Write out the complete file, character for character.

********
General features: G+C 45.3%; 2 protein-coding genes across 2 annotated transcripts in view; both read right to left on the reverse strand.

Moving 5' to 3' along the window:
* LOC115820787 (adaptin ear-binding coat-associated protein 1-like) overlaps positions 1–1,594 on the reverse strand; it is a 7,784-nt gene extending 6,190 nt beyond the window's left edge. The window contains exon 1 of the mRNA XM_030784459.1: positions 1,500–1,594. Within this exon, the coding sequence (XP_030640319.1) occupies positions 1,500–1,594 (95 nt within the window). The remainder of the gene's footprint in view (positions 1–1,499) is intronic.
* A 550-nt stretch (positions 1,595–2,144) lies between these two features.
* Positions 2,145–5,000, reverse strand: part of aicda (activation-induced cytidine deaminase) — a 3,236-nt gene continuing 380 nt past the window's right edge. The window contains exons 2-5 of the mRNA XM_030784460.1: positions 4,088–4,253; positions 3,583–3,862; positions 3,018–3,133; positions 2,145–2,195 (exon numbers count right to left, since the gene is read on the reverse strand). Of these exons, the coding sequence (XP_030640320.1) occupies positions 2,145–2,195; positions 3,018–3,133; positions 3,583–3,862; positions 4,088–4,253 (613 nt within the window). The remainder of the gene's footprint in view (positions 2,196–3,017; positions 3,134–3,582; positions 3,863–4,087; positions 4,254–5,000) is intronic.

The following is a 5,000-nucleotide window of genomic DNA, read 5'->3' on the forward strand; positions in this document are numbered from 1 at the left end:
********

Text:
General features: G+C 45.3%; 2 protein-coding genes across 2 annotated transcripts in view; both read right to left on the reverse strand.

Moving 5' to 3' along the window:
* LOC115820787 (adaptin ear-binding coat-associated protein 1-like) overlaps positions 1–1,594 on the reverse strand; it is a 7,784-nt gene extending 6,190 nt beyond the window's left edge. The window contains exon 1 of the mRNA XM_030784459.1: positions 1,500–1,594. Within this exon, the coding sequence (XP_030640319.1) occupies positions 1,500–1,594 (95 nt within the window). The remainder of the gene's footprint in view (positions 1–1,499) is intronic.
* A 550-nt stretch (positions 1,595–2,144) lies between these two features.
* Positions 2,145–5,000, reverse strand: part of aicda (activation-induced cytidine deaminase) — a 3,236-nt gene continuing 380 nt past the window's right edge. The window contains exons 2-5 of the mRNA XM_030784460.1: positions 4,088–4,253; positions 3,583–3,862; positions 3,018–3,133; positions 2,145–2,195 (exon numbers count right to left, since the gene is read on the reverse strand). Of these exons, the coding sequence (XP_030640320.1) occupies positions 2,145–2,195; positions 3,018–3,133; positions 3,583–3,862; positions 4,088–4,253 (613 nt within the window). The remainder of the gene's footprint in view (positions 2,196–3,017; positions 3,134–3,582; positions 3,863–4,087; positions 4,254–5,000) is intronic.

The following is a 5,000-nucleotide window of genomic DNA, read 5'->3' on the forward strand; positions in this document are numbered from 1 at the left end: